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Buying an Existing Business

By | June 27, 2016

If you think that starting a business from scratch is too difficult but still want to have your own small business, you have choices. You should consider either buying an existing business, perhaps from an owner who wants to retire, or buying a franchise.

Buying an existing business has both advantages and disadvantages.

Advantages

  • Immediate operation — Someone else has gotten the company started, and once you take over, you can usually continue the status quo.
  • Quick cash flow — Existing inventory and receivables can generate income from the first day.
  • Existing customers — Customers and suppliers have already been located, and relationships with them have been established.
  • Easier financing — Financing is easier to obtain because the business has a track record.
  • Less competition — Buying a business may eliminate a competitor that you would have had if you had started from scratch.

Disadvantages

  • Cost — Buying a business is sometimes more costly than starting one from scratch.
  • Problems — There may be inherent problems in the business, some of which may not be apparent until after the sale. Be sure to find out why the owner is selling.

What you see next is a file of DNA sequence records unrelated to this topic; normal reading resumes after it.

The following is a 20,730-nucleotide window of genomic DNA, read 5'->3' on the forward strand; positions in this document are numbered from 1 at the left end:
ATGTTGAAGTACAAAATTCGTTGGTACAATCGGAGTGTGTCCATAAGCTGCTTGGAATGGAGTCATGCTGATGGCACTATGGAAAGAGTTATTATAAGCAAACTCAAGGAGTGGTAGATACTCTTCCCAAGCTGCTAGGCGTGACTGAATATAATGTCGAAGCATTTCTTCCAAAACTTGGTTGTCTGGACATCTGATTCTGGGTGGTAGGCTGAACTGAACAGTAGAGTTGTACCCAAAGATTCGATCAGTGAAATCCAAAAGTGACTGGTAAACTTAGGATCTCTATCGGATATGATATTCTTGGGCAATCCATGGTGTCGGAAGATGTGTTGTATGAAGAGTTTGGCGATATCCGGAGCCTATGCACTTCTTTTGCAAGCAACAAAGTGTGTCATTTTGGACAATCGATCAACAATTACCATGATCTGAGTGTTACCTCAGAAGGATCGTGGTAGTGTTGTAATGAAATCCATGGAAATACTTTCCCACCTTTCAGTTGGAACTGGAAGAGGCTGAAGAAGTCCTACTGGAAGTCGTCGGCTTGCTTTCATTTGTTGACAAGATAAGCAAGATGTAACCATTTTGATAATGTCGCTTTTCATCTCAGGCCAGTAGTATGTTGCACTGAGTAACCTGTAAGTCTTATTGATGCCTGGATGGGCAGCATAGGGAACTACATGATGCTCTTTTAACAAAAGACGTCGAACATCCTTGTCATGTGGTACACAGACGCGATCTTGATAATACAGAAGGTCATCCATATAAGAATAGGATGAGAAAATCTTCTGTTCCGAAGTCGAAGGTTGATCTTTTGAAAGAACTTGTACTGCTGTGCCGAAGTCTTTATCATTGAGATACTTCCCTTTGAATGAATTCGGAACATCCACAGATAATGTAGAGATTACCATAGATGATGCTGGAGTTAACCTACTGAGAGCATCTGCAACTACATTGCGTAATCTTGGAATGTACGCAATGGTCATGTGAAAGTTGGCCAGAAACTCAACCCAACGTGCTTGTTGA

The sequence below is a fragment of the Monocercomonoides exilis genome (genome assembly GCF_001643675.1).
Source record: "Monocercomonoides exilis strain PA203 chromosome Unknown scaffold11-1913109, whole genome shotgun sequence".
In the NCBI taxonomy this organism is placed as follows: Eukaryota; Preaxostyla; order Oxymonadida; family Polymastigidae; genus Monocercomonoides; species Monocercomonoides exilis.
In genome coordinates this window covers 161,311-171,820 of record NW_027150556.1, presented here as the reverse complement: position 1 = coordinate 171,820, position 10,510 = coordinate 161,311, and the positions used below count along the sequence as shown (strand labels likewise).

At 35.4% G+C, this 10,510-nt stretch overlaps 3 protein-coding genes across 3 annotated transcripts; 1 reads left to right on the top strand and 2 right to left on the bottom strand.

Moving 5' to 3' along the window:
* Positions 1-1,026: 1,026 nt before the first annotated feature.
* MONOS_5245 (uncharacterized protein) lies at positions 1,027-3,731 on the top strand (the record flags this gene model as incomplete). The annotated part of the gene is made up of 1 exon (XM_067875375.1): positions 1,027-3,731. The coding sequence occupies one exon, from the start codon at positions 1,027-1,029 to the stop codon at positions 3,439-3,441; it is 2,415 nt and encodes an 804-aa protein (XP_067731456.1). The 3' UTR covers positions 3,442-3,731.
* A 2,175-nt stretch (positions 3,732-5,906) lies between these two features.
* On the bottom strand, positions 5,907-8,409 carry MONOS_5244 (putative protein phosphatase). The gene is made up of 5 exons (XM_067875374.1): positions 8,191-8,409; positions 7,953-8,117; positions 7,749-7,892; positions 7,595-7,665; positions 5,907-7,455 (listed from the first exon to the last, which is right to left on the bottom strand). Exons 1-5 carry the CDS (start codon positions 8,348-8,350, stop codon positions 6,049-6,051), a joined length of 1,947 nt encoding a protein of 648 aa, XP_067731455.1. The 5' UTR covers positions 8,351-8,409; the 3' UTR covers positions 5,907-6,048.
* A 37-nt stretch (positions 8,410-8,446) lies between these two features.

• Personality conflicts — You may clash with existing managers and employees.
  • Obsolete goods — Inventories and equipment may be obsolete.
  • Uncollectable receivables — Receivables listed on the balance sheet may be stale and uncollectable.

Getting started. The steps involved in purchasing a business are similar to those you need to take whenever you make any major purchase. You need to locate some good businesses to buy, and then research your first choice thoroughly before deciding to go ahead with the deal.

Caution should be exercised throughout the whole process, not only because it will help you to find the business that is right for you, but it will also help you to avoid being taken advantage of by unscrupulous sellers. Your attorney and your accountant should be actively involved in your search (and they may know of good companies for sale, too).

If you know what type of business you are looking for, trade publications and associations for that industry may be a good place to start your search. Some other places to look are:

  • Newspapers — Most newspapers, and specialized magazines like Entrepreneur and Home Office Computing,, have a classified ad section in which businesses are listed for sale. Some, such as The Wall Street Journal, even have a specific classified section for business opportunities. Be careful. Publications don't screen their advertisers, and there are scam artists out there.
  • Internet — There are many Internet sites that list businesses for sale, and there are more appearing all the time. You can do a general search for sites that offer businesses for sale, or you can do a specific search for the particular type of business you're interested in.
  • Business brokers — One of the benefits of using a broker is that the broker, at least a good one, will screen businesses that are for sale to determine if there are major problems and to make certain that the business being sold exists. The broker will also guide you through the process of selling and help you deal with snags that may develop along the way. However, the broker's fee will probably result in a higher sales price, even if the seller nominally pays the commission.